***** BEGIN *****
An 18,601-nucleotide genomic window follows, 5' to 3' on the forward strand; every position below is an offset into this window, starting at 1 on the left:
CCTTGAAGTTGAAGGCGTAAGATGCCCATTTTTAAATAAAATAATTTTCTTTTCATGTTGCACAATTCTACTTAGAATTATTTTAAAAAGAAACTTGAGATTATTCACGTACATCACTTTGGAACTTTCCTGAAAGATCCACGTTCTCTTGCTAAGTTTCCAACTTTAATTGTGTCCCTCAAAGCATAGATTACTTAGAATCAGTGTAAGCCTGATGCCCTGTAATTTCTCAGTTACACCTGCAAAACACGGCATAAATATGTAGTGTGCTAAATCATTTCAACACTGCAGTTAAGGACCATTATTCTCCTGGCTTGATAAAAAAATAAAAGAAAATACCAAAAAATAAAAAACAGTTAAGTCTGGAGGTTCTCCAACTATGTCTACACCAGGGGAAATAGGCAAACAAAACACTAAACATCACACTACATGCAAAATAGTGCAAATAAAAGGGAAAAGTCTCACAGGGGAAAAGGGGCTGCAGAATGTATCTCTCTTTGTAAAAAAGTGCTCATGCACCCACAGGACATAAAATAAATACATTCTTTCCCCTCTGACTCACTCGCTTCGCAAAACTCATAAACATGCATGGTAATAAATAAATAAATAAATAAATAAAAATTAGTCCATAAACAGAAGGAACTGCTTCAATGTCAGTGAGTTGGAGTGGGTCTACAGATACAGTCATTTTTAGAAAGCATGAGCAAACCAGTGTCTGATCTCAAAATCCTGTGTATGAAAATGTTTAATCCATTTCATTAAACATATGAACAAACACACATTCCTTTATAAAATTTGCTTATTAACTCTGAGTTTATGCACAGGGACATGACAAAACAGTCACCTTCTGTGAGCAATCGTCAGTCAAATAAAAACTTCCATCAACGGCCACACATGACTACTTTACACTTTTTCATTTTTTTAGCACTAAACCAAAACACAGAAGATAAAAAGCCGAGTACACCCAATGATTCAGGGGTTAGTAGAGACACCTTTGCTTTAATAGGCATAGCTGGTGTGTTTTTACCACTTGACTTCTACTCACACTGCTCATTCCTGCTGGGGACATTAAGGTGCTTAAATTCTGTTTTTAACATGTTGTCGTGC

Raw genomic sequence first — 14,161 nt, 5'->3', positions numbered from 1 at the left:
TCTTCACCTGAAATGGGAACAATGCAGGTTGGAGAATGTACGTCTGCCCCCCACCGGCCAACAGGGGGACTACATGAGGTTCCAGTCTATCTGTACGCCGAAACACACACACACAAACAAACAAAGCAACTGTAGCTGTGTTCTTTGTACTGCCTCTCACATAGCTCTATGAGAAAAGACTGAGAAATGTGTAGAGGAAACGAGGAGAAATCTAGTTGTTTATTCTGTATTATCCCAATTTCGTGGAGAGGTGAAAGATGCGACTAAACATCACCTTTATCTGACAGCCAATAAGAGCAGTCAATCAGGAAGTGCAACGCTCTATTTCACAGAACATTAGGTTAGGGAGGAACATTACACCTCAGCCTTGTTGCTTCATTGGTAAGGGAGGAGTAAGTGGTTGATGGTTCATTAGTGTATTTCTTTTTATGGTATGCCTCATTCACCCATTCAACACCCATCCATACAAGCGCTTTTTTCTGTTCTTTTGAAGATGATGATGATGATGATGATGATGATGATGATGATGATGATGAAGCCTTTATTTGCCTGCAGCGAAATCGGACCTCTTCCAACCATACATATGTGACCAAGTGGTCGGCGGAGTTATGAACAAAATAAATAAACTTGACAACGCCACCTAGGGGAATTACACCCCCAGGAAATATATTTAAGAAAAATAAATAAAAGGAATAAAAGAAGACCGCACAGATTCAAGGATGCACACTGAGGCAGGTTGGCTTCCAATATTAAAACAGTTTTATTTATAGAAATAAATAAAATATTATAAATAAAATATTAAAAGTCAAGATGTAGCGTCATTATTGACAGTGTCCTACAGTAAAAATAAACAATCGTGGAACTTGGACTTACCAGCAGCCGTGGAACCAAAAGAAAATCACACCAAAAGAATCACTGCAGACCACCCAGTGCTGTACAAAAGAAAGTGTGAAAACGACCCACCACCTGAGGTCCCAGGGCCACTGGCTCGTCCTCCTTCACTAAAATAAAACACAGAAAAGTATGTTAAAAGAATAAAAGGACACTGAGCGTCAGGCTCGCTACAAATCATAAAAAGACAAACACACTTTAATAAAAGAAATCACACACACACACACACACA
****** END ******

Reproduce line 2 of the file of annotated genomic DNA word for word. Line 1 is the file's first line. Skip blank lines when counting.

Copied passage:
CCTTGAAGTTGAAGGCGTAAGATGCCCATTTTTAAATAAAATAATTTTCTTTTCATGTTGCACAATTCTACTTAGAATTATTTTAAAAAGAAACTTGAGATTATTCACGTACATCACTTTGGAACTTTCCTGAAAGATCCACGTTCTCTTGCTAAGTTTCCAACTTTAATTGTGTCCCTCAAAGCATAGATTACTTAGAATCAGTGTAAGCCTGATGCCCTGTAATTTCTCAGTTACACCTGCAAAACACGGCATAAATATGTAGTGTGCTAAATCATTTCAACACTGCAGTTAAGGACCATTATTCTCCTGGCTTGATAAAAAAATAAAAGAAAATACCAAAAAATAAAAAACAGTTAAGTCTGGAGGTTCTCCAACTATGTCTACACCAGGGGAAATAGGCAAACAAAACACTAAACATCACACTACATGCAAAATAGTGCAAATAAAAGGGAAAAGTCTCACAGGGGAAAAGGGGCTGCAGAATGTATCTCTCTTTGTAAAAAAGTGCTCATGCACCCACAGGACATAAAATAAATACATTCTTTCCCCTCTGACTCACTCGCTTCGCAAAACTCATAAACATGCATGGTAATAAATAAATAAATAAATAAATAAAAATTAGTCCATAAACAGAAGGAACTGCTTCAATGTCAGTGAGTTGGAGTGGGTCTACAGATACAGTCATTTTTAGAAAGCATGAGCAAACCAGTGTCTGATCTCAAAATCCTGTGTATGAAAATGTTTAATCCATTTCATTAAACATATGAACAAACACACATTCCTTTATAAAATTTGCTTATTAACTCTGAGTTTATGCACAGGGACATGACAAAACAGTCACCTTCTGTGAGCAATCGTCAGTCAAATAAAAACTTCCATCAACGGCCACACATGACTACTTTACACTTTTTCATTTTTTTAGCACTAAACCAAAACACAGAAGATAAAAAGCCGAGTACACCCAATGATTCAGGGGTTAGTAGAGACACCTTTGCTTTAATAGGCATAGCTGGTGTGTTTTTACCACTTGACTTCTACTCACACTGCTCATTCCTGCTGGGGACATTAAGGTGCTTAAATTCTGTTTTTAACATGTTGTCGTGC